One way to begin to point out the strangeness of Robert Knudsen is with this fact: Although Stringer denied knowing who Knudsen was, Knudsen had Stringer's name and phone number in his appointments book. (p. 252) Which strongly implies that Knudsen did know Stringer. The question obviously becomes: How could Knudsen know Stringer if Stringer didn't know Knudsen? And in fact, if Stringer did know him, is he feigning that he did not? If so, why? Because as we will see, under the circumstances we will describe, it is hard to believe that Stringer completely forgot about the man.

Knudsen was one of two White House photographers in 1963. The other was Cecil Stoughton. (p. 249) As he revealed in his HSCA interview, Knudsen began his career as a Navy photographer who was then detailed to the White House in 1958. (8/11/78 HSCA transcript, p. 4) Generally speaking, Knudsen covered President Kennedy on state trips, and Stoughton covered the First Lady. (p. 250) In fact, Knudsen was scheduled to cover the Dallas trip. But he injured himself the week before. Therefore he did not accompany President Kennedy to Texas, Stoughton did. (ibid) At around 3:00 PM on the afternoon of the murder, Knudsen received a phone call. He was ordered to go to Andrews Air Force Base to meet Air Force One and to accompany the body of President Kennedy to Bethesda. And thus begins a fascinating puzzle. For, as Horne writes, there is no documented evidence that Knudsen was ever interviewed by the Warren Commission. (If this is true, the fact that the Commission never talked to either Knudsen or Stringer tells us plenty about Specter's investigation of the autopsy.) The first, and only, on the record interview with Knudsen about this subject came with Andy Purdy of the HSCA. And that transcript was classified by Robert Blakey and Michael Baden. The ARRB declassified it in 1993. And on the version of the audiotape at the History Matters site, Knudsen's voice is not audible on the actual recording. It sounds like a woman who is phrasing the transcript for copying purposes is repeating his words. (See for yourself.)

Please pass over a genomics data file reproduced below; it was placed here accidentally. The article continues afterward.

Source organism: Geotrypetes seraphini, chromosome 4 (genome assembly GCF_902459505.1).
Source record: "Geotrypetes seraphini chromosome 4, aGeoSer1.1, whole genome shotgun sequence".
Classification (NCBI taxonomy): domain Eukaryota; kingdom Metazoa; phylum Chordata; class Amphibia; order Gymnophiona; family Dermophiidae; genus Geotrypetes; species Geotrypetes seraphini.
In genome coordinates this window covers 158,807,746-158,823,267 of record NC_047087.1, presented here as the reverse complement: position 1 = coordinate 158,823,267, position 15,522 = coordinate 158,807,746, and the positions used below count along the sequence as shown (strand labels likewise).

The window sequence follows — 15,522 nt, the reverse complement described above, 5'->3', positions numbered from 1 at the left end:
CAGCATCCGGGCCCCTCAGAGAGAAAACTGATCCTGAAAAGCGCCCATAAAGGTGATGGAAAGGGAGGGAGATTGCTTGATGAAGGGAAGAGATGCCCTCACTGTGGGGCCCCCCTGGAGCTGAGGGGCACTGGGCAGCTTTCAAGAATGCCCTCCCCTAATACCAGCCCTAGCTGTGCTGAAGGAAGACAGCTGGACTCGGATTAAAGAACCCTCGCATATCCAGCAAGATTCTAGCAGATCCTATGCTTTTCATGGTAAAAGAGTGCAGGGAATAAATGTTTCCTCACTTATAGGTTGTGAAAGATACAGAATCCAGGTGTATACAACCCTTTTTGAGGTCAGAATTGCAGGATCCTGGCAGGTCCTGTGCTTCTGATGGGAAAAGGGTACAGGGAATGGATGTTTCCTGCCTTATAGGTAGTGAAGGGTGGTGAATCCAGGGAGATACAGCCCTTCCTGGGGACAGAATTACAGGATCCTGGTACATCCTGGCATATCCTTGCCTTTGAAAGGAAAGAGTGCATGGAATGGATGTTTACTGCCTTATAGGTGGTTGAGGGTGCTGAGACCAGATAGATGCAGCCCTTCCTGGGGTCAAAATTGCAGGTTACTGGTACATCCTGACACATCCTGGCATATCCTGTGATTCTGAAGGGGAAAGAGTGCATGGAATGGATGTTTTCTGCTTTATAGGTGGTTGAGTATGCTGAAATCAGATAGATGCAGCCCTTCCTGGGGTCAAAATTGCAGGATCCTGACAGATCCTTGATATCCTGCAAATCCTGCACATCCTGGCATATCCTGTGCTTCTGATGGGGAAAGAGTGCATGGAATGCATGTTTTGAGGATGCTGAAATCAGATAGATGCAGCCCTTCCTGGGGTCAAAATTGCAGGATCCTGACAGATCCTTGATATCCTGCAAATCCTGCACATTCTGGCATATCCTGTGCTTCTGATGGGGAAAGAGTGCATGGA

How did the HSCA find out about Knudsen and the autopsy? In 1977, Knudsen gave an interview to a trade magazine in which he said that he was the only photographer to record Kennedy's autopsy. (Horne, p. 250) What makes this odd is not just that Knudsen was not on the Bethesda staff, but that Stringer and his assistant Floyd Riebe have always maintained that they were the only photographers in the morgue that night. There were no civilian photographers taking pictures. Obviously, Knudsen did not have to say what he did to a magazine. But since the HSCA had been convened in 1976, after the electrifying viewing of the Zapruder film on ABC in 1975, Knudsen may have felt compelled to reveal what he knew.

Unfortunately for Gunn and Horne, Knudsen had passed away before the ARRB was formed. But the Board got in contact with the survivors of his family, his widow and two children. What they told the ARRB about the aftermath of Knudsen at Bethesda makes the story even more tantalizing. They told the Board that Knudsen disappeared for three days after he was called to report the day of the murder. (ibid) He didn't return home until after Kennedy's funeral on the 25th. Knudsen told his son Robert that he had been present at the beginning of the autopsy. (ibid) Further, he told his family that he had photographed probes going into he back of President Kennedy. Which, as noted before, do not exist today. In a statement that is hard to reconcile with the record, Knudsen told them that he was the only one with a camera in the morgue. (Horne, p. 251) He also told his son that he did not recognize 4 or 5 of the photos shown to him by the HSCA. And at least one had been altered. Hair had been drawn in on it to conceal the missing portion of the top-back of Kennedy's head. (ibid) In keeping with many other witnesses, Knudsen told his wife that much of Kennedy's brain was blown away. (ibid) When Knudsen tried to get a copy of his HSCA transcript, he was told that "there was no record of him or his testimony." (ibid)